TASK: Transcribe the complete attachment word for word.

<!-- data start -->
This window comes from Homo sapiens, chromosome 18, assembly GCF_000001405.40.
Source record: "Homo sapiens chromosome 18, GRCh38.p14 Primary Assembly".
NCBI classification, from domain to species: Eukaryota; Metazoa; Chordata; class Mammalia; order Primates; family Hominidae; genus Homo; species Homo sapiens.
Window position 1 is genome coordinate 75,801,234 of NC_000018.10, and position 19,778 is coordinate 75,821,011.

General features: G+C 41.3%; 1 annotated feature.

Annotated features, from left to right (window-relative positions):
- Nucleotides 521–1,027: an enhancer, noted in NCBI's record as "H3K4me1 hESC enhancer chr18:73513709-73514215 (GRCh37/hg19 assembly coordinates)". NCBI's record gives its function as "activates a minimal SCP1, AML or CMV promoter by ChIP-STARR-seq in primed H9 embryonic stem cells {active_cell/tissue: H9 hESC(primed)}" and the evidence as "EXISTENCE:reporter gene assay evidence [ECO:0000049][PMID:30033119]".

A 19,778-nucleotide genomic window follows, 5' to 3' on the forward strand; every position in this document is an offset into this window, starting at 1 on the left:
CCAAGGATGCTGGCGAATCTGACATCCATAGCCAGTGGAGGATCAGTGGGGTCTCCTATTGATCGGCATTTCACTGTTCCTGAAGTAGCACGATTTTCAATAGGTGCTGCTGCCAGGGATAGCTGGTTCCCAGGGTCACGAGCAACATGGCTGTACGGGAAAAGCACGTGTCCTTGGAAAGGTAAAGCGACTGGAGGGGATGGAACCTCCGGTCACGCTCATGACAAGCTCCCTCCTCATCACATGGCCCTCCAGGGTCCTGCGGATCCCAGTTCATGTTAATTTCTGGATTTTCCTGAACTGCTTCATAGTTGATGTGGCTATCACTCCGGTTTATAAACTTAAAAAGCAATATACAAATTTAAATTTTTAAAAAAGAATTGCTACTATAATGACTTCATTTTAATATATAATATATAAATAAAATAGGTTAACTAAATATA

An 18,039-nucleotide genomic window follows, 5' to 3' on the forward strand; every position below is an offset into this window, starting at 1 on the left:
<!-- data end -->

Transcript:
This window comes from Homo sapiens, chromosome 18, assembly GCF_000001405.40.
Source record: "Homo sapiens chromosome 18, GRCh38.p14 Primary Assembly".
NCBI classification, from domain to species: Eukaryota; Metazoa; Chordata; class Mammalia; order Primates; family Hominidae; genus Homo; species Homo sapiens.
Window position 1 is genome coordinate 75,801,234 of NC_000018.10, and position 19,778 is coordinate 75,821,011.

General features: G+C 41.3%; 1 annotated feature.

Annotated features, from left to right (window-relative positions):
- Nucleotides 521–1,027: an enhancer, noted in NCBI's record as "H3K4me1 hESC enhancer chr18:73513709-73514215 (GRCh37/hg19 assembly coordinates)". NCBI's record gives its function as "activates a minimal SCP1, AML or CMV promoter by ChIP-STARR-seq in primed H9 embryonic stem cells {active_cell/tissue: H9 hESC(primed)}" and the evidence as "EXISTENCE:reporter gene assay evidence [ECO:0000049][PMID:30033119]".

A 19,778-nucleotide genomic window follows, 5' to 3' on the forward strand; every position in this document is an offset into this window, starting at 1 on the left:
CCAAGGATGCTGGCGAATCTGACATCCATAGCCAGTGGAGGATCAGTGGGGTCTCCTATTGATCGGCATTTCACTGTTCCTGAAGTAGCACGATTTTCAATAGGTGCTGCTGCCAGGGATAGCTGGTTCCCAGGGTCACGAGCAACATGGCTGTACGGGAAAAGCACGTGTCCTTGGAAAGGTAAAGCGACTGGAGGGGATGGAACCTCCGGTCACGCTCATGACAAGCTCCCTCCTCATCACATGGCCCTCCAGGGTCCTGCGGATCCCAGTTCATGTTAATTTCTGGATTTTCCTGAACTGCTTCATAGTTGATGTGGCTATCACTCCGGTTTATAAACTTAAAAAGCAATATACAAATTTAAATTTTTAAAAAAGAATTGCTACTATAATGACTTCATTTTAATATATAATATATAAATAAAATAGGTTAACTAAATATA

An 18,039-nucleotide genomic window follows, 5' to 3' on the forward strand; every position below is an offset into this window, starting at 1 on the left: